Live-streaming TV services such as Hulu with Live TV, Sling TV, and PlayStation Vue now account for more than three-quarters of all plays and viewing hours in the U.S, according to a report by TechCrunch. This January, Hulu got more good news when its annual report for 2018 revealed that advertising revenue grew 45% from 2017 to reach nearly $1.5 billion, and the average time subscribers spent on Hulu increased 20%.
But the company is not resting on its laurels; Hulu continues to innovate in the TV advertising field, rolling out two unique new ad formats just a few months apart. The latest, called Hulu pause ads, are a new “non-intrusive, viewer-initiated” ad unit that plays when viewers pause the show they’re watching, according to the company’s press release. Hulu is currently testing the ad with Coca-Cola and Charmin, and expects to make it generally available for select content by next quarter. So far in testing, Hulu found that viewers accepted the format “if the ad is subtle and relevant.”
In a follow up to last year’s interactive ads that allows Hulu viewers to buy movie tickets from the ad they are watching, the company debuted another interactive ad this month – one that lets you get offers via email. Hulu again partnered with BrightLine for the development of this new ad format, which envisions interactivity as the future of TV commercials. Some of the possible actions that could be incorporated in interactive TV ads include allowing viewers to request coupons, schedule test drives or other appointments, sign up for newsletters, start planning a vacation, or get various product offers. The idea seems to be catching on: Hulu claims that interactive ad units drive a 50% increase in ad recall and a 45% increase in purchase intent.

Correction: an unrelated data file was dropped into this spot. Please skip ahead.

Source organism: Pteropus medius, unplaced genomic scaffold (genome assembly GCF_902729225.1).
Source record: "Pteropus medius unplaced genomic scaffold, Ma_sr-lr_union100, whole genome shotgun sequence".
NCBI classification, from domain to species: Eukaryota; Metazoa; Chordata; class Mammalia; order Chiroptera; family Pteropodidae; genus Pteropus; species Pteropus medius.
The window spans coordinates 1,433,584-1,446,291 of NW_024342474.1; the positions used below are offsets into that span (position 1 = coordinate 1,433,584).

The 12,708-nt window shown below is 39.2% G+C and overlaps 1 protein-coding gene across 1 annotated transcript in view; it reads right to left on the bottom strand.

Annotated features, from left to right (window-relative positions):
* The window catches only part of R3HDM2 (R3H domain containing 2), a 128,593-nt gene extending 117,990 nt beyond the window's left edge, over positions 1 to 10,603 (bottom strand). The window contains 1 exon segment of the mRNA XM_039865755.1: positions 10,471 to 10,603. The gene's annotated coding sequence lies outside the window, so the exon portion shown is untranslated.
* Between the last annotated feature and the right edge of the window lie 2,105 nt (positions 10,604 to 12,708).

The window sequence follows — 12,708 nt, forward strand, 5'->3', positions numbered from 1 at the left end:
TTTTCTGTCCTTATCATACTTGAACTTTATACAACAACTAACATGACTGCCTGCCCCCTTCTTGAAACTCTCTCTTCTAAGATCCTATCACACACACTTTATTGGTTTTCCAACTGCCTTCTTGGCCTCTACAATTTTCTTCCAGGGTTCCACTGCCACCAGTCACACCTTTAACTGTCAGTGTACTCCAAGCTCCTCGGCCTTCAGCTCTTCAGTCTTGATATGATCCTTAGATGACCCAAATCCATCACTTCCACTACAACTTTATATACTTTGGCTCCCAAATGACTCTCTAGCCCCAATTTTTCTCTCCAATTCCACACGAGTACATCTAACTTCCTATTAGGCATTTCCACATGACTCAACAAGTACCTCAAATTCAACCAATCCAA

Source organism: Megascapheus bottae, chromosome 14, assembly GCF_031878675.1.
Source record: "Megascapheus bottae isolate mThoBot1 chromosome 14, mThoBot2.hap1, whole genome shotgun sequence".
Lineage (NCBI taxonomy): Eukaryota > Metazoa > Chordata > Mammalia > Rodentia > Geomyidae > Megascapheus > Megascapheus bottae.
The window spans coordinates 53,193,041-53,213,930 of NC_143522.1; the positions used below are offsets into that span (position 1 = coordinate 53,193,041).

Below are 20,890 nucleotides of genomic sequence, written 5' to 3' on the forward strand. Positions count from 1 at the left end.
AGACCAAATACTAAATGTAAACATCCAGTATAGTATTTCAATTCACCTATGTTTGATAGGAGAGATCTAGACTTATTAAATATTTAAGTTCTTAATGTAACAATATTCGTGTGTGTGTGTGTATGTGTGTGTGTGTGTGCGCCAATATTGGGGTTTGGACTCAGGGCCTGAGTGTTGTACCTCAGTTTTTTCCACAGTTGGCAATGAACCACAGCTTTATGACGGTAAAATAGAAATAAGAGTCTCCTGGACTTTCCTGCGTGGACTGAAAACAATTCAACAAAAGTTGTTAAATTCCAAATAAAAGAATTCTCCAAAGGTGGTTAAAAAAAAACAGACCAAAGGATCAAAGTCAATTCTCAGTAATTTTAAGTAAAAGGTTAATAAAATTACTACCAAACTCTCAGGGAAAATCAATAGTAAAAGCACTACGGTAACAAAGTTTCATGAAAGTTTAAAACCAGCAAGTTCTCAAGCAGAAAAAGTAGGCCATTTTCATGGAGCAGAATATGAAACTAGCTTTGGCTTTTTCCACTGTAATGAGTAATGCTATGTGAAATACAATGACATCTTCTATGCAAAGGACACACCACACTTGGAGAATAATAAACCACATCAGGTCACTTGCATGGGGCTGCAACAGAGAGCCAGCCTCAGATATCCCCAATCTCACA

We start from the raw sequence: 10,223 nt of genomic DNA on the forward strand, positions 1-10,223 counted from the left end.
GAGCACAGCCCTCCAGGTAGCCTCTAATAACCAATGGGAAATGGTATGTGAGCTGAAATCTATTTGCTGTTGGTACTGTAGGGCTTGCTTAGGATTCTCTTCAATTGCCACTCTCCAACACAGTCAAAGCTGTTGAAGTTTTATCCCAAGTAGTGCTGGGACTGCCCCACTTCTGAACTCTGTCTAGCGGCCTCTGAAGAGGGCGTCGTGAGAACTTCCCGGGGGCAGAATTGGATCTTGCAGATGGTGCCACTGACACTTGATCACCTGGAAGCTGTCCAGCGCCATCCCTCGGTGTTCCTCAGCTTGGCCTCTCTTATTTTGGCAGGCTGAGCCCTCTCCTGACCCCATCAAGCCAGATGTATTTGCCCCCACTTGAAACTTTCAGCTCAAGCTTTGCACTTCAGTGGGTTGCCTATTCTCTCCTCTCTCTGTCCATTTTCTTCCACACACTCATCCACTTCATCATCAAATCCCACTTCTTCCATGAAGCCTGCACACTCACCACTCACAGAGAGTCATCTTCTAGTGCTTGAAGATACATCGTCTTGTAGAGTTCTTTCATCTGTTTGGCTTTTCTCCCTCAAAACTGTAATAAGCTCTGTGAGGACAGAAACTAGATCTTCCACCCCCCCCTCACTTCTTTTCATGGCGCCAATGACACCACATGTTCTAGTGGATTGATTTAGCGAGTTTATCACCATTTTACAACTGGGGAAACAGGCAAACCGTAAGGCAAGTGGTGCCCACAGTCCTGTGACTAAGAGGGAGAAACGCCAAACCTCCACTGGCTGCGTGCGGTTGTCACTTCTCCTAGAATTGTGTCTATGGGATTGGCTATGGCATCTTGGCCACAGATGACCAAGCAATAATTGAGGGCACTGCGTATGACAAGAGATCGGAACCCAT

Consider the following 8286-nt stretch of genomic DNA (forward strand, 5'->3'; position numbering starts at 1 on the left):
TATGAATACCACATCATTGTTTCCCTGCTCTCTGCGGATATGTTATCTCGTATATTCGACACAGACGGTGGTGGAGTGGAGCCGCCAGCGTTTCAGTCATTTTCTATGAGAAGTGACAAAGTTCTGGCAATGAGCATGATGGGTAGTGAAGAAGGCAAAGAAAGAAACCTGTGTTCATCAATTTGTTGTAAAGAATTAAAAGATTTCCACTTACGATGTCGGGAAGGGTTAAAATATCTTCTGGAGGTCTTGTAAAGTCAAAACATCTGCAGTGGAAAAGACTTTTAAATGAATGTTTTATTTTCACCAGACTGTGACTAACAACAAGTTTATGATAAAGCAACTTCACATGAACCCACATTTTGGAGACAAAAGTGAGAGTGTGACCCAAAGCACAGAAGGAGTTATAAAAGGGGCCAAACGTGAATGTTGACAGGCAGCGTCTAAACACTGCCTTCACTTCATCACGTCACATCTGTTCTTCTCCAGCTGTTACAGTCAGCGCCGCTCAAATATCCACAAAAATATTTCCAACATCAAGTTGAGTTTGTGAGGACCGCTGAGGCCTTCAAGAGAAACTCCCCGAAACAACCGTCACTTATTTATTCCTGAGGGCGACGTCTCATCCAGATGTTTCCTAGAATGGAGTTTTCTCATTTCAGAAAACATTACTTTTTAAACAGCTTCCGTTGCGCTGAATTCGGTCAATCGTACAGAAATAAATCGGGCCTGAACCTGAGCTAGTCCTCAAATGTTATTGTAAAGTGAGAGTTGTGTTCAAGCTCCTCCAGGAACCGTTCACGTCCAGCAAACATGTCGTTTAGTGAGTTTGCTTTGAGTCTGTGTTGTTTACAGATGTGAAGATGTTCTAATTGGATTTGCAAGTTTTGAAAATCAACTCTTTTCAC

Traditional TV networks are not standing still, either. In November 2018, NBC launched a program that makes TV ads more accessible to direct-to-consumer brands, who can be scared off by high entry prices. Besides offering full technical and creative support, the program will measure results based on business outcomes rather than on Nielsen demographics – another big change for the industry.
From a marketing management perspective, here are some questions to consider:
- In Hulu’s test of pause ads, the company reported “[The ads’] high-impact ad execution currently consists of two elements – ad creative supported by contextually relevant messaging along with a background gradient to distinguish the ad from the content scene.” If you were a marketing manager at Coca-Cola, what would you want your pause ad to look like? What would be the message? How would you determine which of Hulu’s content you would want your pause ads to appear on?
- New methods of television ad interaction produce new ways to track the consumer journey as well as analyze behavior and intent. If your marketing department implemented new interactive ads with Hulu, such as coupon request ads, test drive lead forms, and newsletter sign-ups, at what stage of the marketing funnel would you want to deploy each?